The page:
The number of corporate bankruptcies in Japan surged 42.9% from a year earlier to 1,009 in May, credit research firm Tokyo Shoko Research said on Monday.

The monthly number exceeded 1,000 for the first time since July 2013, when it reflected the impact of the end of funding support measures for small businesses introduced after the 2008 global financial crisis.

The latest result came as many companies struggle with rising prices, as well as labor shortages mainly in the service sector.

The data covered bankruptcies involving liabilities of ¥10 million ($65,581) or more.

Total liabilities left by failed companies dropped 50.9% to ¥137 billion, after the year-before figure was boosted by the collapse of a large company.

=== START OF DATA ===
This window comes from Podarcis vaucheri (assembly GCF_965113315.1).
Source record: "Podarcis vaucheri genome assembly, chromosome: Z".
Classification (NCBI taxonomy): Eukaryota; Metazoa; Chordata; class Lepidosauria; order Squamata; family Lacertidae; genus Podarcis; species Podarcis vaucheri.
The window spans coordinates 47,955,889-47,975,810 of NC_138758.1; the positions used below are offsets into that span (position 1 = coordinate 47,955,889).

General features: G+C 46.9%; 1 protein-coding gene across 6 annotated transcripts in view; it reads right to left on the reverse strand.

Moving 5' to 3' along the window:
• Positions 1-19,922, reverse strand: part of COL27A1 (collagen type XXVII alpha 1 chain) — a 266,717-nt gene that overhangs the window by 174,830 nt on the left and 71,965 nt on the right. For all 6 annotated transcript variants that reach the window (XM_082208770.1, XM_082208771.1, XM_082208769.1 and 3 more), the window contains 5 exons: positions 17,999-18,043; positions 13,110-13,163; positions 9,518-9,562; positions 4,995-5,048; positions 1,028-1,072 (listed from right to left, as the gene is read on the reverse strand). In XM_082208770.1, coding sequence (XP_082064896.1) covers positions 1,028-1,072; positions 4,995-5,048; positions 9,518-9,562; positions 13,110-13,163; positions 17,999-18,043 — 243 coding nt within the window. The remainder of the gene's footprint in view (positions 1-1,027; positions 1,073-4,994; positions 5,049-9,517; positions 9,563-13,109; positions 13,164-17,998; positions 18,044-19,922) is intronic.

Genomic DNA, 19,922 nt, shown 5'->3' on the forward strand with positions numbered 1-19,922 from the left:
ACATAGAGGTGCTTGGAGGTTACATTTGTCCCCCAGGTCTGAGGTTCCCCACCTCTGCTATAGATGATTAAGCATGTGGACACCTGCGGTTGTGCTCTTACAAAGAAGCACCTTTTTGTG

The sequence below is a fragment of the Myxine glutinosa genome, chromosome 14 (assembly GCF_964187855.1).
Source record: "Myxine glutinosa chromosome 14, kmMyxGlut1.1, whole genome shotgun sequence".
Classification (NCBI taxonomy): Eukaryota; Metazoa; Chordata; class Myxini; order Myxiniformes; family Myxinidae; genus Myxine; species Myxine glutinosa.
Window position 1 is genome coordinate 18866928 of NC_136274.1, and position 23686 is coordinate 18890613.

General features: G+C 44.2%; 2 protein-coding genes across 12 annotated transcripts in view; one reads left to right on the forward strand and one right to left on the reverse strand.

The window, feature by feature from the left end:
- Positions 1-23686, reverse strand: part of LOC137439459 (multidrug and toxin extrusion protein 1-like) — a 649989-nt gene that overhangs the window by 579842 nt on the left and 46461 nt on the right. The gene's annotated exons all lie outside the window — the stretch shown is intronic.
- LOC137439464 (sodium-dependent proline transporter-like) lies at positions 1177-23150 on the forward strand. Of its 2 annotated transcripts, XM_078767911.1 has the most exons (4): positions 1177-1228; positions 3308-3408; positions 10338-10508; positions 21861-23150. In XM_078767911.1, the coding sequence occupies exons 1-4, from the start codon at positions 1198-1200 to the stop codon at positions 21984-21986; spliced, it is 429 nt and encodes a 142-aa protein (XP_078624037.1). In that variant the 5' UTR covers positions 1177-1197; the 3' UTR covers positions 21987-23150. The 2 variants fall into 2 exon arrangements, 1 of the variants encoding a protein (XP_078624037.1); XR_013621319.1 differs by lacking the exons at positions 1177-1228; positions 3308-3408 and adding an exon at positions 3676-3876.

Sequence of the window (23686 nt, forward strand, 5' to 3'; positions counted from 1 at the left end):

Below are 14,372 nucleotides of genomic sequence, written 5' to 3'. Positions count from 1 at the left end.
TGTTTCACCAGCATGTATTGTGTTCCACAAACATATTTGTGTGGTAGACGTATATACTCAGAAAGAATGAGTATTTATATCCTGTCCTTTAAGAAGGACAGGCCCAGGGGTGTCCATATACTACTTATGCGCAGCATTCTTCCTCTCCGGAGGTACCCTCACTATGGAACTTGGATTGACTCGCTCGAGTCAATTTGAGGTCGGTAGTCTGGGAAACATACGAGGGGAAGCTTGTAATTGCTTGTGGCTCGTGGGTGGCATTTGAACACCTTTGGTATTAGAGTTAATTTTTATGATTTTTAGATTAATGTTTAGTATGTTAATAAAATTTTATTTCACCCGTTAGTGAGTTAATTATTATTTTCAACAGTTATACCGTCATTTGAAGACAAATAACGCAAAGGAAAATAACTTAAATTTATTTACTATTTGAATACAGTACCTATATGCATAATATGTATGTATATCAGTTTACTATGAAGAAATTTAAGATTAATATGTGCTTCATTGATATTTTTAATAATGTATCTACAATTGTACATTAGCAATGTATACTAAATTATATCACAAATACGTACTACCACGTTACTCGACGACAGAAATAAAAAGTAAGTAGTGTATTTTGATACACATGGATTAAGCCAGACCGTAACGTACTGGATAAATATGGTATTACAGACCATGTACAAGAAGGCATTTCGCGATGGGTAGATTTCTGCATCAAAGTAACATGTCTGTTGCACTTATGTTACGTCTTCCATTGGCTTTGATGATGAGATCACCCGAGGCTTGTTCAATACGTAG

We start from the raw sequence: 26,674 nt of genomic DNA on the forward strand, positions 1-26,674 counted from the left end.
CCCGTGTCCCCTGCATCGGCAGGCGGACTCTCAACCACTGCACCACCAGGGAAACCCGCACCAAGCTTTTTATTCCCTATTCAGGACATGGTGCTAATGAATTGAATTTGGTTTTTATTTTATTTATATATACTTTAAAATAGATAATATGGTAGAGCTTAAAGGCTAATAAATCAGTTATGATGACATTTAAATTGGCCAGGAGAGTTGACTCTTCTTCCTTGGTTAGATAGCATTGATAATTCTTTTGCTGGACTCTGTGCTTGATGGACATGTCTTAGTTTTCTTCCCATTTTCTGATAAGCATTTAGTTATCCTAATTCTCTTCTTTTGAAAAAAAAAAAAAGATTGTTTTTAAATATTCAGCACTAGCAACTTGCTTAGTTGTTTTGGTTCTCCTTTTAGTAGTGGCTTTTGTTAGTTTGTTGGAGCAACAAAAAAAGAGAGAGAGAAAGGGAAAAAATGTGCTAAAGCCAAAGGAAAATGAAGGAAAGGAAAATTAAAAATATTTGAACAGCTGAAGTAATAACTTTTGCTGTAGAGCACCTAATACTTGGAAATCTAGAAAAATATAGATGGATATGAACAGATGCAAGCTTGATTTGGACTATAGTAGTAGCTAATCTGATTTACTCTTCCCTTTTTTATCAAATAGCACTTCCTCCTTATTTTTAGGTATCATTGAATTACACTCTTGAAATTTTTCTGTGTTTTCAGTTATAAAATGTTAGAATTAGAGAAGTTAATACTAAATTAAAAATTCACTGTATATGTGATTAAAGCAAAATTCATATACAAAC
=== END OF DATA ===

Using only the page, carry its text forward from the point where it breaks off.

The number of bankruptcies linked to rising prices climbed 47.4% to 87, mostly in the manufacturing and transport industries, which have many subcontractors. Many small businesses are finding it difficult to pass on higher costs in prices.

Bankruptcies among companies that used an interest- and collateral-free lending program introduced during the COVID-19 pandemic remained on an upward trend, increasing by 15.5% to 67 cases.

By industry, the monthly number of bankruptcies hit a record high of 327 in the service sector. Bankruptcies rose especially among restaurant operators amid labor shortages and rising labor costs.

Bankruptcies increased in all nine regions for the first time in nine months.

Tokyo Shoko Research warned that the number of inflation-linked bankruptcies is likely to rise further as many companies are unable to fully pass on higher costs in prices amid the yen's weakness against the dollar.